Physicians as Employees or Employers?
Where and how doctors choose to work has changed dramatically over the years.
A majority of physicians used to also be business owners, but this is no longer the case.
In 1983, 76.1 percent of practicing physicians owned their own practice. By 2012, that number had dropped to 53.2 percent, and by 2016, it dropped for the first time to less than half (47.1 percent), according to data collected by the American Medical Association. The same percentage of physicians were employed, while 5.9 percent were independent contractors.
The number of physicians in solo practice is even lower. A solo practice is one in which the physician practices alone, without partners or other affiliations, usually with limited administrative or clinical staff. The solo practitioner handles all aspects of the practice, from patient care to paperwork, regulatory compliance and financial management. Today, only about one in five residents chooses a solo practice.
“Fifteen years ago, 60 percent of the physicians were in solo practice compared to about 10 percent today,” says Dr. Patrick Waring, founder of the Pain Intervention Center in Metairie, which provides advanced interventional spine pain management therapy through minimally invasive procedures and techniques instead of potentially addictive drugs.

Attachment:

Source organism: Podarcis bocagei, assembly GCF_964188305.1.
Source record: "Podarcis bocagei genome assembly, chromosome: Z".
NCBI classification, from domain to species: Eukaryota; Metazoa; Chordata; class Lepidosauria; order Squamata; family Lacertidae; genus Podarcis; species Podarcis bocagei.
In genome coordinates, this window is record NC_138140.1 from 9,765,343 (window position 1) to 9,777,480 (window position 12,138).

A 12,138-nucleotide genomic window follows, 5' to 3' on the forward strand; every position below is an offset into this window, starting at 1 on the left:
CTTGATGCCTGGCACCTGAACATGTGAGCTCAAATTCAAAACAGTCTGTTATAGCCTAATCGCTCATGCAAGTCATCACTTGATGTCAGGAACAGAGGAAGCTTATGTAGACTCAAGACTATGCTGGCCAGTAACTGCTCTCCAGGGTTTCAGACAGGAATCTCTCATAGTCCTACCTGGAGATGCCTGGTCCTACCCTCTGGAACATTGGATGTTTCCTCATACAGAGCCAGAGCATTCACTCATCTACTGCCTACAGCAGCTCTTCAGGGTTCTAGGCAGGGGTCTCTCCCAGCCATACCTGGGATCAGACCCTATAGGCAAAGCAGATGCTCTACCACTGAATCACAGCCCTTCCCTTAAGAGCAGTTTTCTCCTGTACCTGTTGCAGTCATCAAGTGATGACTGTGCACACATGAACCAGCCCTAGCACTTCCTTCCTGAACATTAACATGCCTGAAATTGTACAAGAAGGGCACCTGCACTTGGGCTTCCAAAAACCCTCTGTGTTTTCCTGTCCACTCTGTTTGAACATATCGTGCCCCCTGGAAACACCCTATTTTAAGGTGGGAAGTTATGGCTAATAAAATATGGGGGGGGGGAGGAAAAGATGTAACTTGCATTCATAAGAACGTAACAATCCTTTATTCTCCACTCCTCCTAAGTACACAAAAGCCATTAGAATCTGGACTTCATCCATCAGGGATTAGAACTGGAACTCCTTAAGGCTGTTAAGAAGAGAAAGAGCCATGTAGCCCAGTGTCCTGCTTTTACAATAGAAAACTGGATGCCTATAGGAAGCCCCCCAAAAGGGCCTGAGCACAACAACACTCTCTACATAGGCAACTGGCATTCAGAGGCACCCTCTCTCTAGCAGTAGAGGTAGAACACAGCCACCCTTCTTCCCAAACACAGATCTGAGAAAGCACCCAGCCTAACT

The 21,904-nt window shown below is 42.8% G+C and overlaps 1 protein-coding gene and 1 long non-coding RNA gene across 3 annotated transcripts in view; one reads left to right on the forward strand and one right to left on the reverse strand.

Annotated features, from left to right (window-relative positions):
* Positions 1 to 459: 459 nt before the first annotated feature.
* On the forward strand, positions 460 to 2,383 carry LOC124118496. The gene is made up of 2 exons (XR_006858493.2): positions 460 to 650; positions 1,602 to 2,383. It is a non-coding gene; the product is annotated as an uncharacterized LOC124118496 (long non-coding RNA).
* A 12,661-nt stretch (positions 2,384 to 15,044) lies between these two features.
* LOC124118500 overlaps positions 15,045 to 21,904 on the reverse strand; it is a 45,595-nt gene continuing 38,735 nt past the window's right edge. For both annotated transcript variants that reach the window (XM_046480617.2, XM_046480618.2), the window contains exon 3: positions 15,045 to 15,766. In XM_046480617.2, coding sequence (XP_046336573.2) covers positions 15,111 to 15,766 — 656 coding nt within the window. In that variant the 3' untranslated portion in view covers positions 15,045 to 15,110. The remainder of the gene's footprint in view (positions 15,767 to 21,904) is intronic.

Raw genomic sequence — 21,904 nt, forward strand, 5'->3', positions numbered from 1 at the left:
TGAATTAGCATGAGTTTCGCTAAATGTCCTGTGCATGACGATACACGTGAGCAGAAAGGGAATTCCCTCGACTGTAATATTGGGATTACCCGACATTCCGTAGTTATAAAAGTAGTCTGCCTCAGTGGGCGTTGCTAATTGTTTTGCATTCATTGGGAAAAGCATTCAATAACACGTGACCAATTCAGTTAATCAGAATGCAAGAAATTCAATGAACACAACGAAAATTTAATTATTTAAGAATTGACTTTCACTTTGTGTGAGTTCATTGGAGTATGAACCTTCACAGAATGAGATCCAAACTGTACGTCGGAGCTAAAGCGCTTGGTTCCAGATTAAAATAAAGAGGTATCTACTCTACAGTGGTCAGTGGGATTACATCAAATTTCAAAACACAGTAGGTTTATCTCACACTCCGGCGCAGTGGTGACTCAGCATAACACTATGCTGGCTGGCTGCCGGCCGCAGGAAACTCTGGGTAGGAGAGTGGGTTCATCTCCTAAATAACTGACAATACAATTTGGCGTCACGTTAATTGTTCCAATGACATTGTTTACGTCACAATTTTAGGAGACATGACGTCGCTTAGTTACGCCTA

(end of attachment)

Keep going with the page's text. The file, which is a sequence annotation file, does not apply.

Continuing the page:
Waring is among the now-minority percentage of physicians in solo practice. He says that while he bears the worries and costs of staff personnel management, facility maintenance, and compliance with government and third-party payor regulations, he also has “the satisfaction of helping to produce a clinical environment that our patients have come to appreciate and expect.
“As a solo physician, I realize that I am only as good as my staff,” he says, adding that he feels fortunate to have kept the same staff for his 15 years in practice. “The consistency and strength of this core group have been the key ingredient to the success and reputation we have enjoyed.”
While he may not share a space with other physicians, Waring says he does enjoy referral relationships with other private-practice physicians, especially neurosurgeons and orthopedic spine surgeons, to whom he refers patients from whom he also receives referrals, even though there is no formal business relationship.
“One advantage of my practice is that I have no obligation to refer to a specific physician or imaging center because of an employment arrangement or other business relationship,” he says. “Outside of my practice, I have no ownership of any imaging center or therapy practice or any other clinical entity.”
The Move to Group Practices
For those looking to be a part of a team of physicians sharing a business, private practices are organized into a corporate model where the physicians are shareholders, or where one or more physicians own the practice and employ other physicians or providers. These practices are almost exclusively for-profit. Physician practices are organized into corporations for the tax benefits, as well as to protect owners from liability judgments.